C omfort shoe maker HeyDude agreed to pay $1.95 million to the Federal Trade Commission to settle charges that it misled consumers by keeping negative product reviews off its website, the agency announced on Monday.
The FTC said that the suppressed reviews included more than 80% of reviews with ratings of less than four or more stars out of a possible five. It contended that the company also violated the FTC’s online-ordering rules in several ways, including giving customers gift cards instead of cash refunds, between 2020 and 2022.
“As this case makes clear, when retailers publish consumer reviews online, they cannot suppress negative reviews to paint a deceptive picture of the consumer experience,” Samuel Levine, director of the FTC’s Bureau of Consumer Protection, said in a statement. “And when retailers don’t ship merchandise on time, they must give buyers the option to cancel their orders and promptly get their money back.”
Forbes profiled HeyDude earlier this month, detailing the unlikely path that its founder Alessandro Rosano, an Italian entrepreneur living in Hong Kong, and his business partner and U.S. distributor Daniele Guidi had taken to build the company. Crocs acquired their operations for $2.5 billion in cash and stock in February 2022. With that deal, Rosano became a billionaire, worth $1.4 billion, while Guidi gained a fortune of some $650 million, by Forbes estimates.
With comfort shoes having a moment, HeyDude’s sales rose to $581 million in 2021, with net profit of $175 million, from $20 million in 2018. Under Crocs, the brand’s sales have surpassed $1 billion for the latest 12-month period.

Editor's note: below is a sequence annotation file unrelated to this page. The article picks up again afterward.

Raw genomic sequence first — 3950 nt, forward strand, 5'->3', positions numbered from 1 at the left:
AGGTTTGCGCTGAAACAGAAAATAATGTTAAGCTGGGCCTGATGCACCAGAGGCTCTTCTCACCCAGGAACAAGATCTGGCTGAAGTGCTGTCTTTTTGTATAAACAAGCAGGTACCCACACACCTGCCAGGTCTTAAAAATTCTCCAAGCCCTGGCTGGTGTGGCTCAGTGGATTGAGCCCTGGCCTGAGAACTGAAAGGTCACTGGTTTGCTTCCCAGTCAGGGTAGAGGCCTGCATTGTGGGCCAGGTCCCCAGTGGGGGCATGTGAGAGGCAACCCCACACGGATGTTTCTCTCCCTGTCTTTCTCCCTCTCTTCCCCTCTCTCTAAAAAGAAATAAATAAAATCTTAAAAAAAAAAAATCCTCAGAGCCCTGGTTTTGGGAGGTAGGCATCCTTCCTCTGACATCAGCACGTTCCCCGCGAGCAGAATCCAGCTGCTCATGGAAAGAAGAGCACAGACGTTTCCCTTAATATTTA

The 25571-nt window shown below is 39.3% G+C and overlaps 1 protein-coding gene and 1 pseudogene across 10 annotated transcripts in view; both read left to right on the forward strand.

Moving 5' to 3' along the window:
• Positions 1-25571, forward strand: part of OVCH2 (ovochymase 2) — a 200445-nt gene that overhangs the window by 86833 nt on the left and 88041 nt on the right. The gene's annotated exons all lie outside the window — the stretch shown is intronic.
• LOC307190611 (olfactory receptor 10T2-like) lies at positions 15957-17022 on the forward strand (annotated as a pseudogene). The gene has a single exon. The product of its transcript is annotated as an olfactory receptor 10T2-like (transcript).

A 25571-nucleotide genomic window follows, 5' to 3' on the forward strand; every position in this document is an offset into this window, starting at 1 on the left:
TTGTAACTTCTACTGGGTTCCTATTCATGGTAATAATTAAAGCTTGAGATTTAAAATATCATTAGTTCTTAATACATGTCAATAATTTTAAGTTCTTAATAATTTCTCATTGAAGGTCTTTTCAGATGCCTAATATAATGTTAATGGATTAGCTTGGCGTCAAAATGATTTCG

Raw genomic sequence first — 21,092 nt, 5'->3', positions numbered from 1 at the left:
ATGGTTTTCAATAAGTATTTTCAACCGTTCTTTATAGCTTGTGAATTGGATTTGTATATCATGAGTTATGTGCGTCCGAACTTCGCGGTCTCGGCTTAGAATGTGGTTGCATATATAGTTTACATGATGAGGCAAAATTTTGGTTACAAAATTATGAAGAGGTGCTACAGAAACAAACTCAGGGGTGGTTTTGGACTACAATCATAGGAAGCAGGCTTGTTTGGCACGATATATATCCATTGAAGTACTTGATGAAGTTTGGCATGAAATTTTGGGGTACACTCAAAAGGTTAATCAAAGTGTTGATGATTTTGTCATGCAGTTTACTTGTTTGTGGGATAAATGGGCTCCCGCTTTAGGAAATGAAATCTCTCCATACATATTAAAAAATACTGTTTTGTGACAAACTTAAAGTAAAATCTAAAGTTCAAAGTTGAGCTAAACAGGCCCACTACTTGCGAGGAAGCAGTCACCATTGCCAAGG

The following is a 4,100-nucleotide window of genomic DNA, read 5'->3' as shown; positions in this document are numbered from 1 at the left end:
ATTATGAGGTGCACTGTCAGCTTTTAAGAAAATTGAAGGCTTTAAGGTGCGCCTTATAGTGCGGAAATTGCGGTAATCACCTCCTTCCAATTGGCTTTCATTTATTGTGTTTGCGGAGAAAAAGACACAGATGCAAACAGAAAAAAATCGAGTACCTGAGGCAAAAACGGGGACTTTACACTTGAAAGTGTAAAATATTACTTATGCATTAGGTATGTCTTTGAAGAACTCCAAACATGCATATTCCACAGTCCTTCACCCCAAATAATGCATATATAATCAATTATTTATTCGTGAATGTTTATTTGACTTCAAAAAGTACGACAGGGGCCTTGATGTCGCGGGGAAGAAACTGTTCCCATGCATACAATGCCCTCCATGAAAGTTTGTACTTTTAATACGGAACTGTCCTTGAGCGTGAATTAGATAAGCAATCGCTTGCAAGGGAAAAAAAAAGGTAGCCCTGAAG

The FTC’s complaint says that HeyDude failed to issue shipping-delay notices when it couldn’t fill its customers orders in a timely way, failed to cancel consumers’ orders and issue prompt refunds when it couldn’t send customers their shoes on time, and issued gift cards instead of refunds for merchandise ordered.
It also alleges that from January 2020 to June 2022, the company chose to have all five-star reviews (the best rating) posted on its website with little scrutiny, while in many cases rejecting less-favorable reviews. HeyDude’s “written policies and procedures instructed staff to publish certain types of reviews only if they were positive,” according to the FTC. HeyDude only started publishing all consumer reviews after finding out it was under investigation, according to the FTC.
The proposed court order, announced by the FTC, requires HeyDude to change its conduct going forward and to pay $1.95 million, which the FTC expects to use to provide refunds to consumers harmed by its unlawful conduct.
Crocs did not immediately have a comment.
Crocs shares closed down 0.66% at $92.75 and rose slightly in after-hours trading.